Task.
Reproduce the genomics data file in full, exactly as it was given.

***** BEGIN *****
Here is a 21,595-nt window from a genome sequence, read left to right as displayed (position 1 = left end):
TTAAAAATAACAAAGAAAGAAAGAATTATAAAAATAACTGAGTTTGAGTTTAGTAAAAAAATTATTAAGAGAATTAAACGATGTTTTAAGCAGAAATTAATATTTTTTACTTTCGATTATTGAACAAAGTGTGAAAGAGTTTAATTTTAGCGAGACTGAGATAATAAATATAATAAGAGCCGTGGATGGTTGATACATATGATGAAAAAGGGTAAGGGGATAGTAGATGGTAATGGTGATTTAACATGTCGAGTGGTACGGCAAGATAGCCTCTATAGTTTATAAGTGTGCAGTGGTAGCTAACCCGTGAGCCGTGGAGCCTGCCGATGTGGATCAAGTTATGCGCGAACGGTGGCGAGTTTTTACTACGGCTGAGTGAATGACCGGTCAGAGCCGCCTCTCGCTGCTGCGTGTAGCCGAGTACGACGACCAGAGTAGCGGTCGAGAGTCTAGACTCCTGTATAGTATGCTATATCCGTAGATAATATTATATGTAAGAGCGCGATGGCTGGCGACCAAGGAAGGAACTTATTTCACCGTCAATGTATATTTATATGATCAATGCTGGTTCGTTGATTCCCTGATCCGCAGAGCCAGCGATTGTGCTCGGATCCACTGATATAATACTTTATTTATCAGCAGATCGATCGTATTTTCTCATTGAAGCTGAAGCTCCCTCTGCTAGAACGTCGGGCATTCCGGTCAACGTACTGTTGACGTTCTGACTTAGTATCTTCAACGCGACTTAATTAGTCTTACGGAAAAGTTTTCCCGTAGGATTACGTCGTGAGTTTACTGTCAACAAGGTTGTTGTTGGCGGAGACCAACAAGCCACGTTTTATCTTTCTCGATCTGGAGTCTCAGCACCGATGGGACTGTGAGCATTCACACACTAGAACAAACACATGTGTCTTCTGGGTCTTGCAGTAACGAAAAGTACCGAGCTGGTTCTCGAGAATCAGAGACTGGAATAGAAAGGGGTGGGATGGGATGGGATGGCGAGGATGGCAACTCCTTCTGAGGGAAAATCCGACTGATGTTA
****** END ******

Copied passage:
Here is a 21,595-nt window from a genome sequence, read left to right as displayed (position 1 = left end):
TTAAAAATAACAAAGAAAGAAAGAATTATAAAAATAACTGAGTTTGAGTTTAGTAAAAAAATTATTAAGAGAATTAAACGATGTTTTAAGCAGAAATTAATATTTTTTACTTTCGATTATTGAACAAAGTGTGAAAGAGTTTAATTTTAGCGAGACTGAGATAATAAATATAATAAGAGCCGTGGATGGTTGATACATATGATGAAAAAGGGTAAGGGGATAGTAGATGGTAATGGTGATTTAACATGTCGAGTGGTACGGCAAGATAGCCTCTATAGTTTATAAGTGTGCAGTGGTAGCTAACCCGTGAGCCGTGGAGCCTGCCGATGTGGATCAAGTTATGCGCGAACGGTGGCGAGTTTTTACTACGGCTGAGTGAATGACCGGTCAGAGCCGCCTCTCGCTGCTGCGTGTAGCCGAGTACGACGACCAGAGTAGCGGTCGAGAGTCTAGACTCCTGTATAGTATGCTATATCCGTAGATAATATTATATGTAAGAGCGCGATGGCTGGCGACCAAGGAAGGAACTTATTTCACCGTCAATGTATATTTATATGATCAATGCTGGTTCGTTGATTCCCTGATCCGCAGAGCCAGCGATTGTGCTCGGATCCACTGATATAATACTTTATTTATCAGCAGATCGATCGTATTTTCTCATTGAAGCTGAAGCTCCCTCTGCTAGAACGTCGGGCATTCCGGTCAACGTACTGTTGACGTTCTGACTTAGTATCTTCAACGCGACTTAATTAGTCTTACGGAAAAGTTTTCCCGTAGGATTACGTCGTGAGTTTACTGTCAACAAGGTTGTTGTTGGCGGAGACCAACAAGCCACGTTTTATCTTTCTCGATCTGGAGTCTCAGCACCGATGGGACTGTGAGCATTCACACACTAGAACAAACACATGTGTCTTCTGGGTCTTGCAGTAACGAAAAGTACCGAGCTGGTTCTCGAGAATCAGAGACTGGAATAGAAAGGGGTGGGATGGGATGGGATGGCGAGGATGGCAACTCCTTCTGAGGGAAAATCCGACTGATGTTA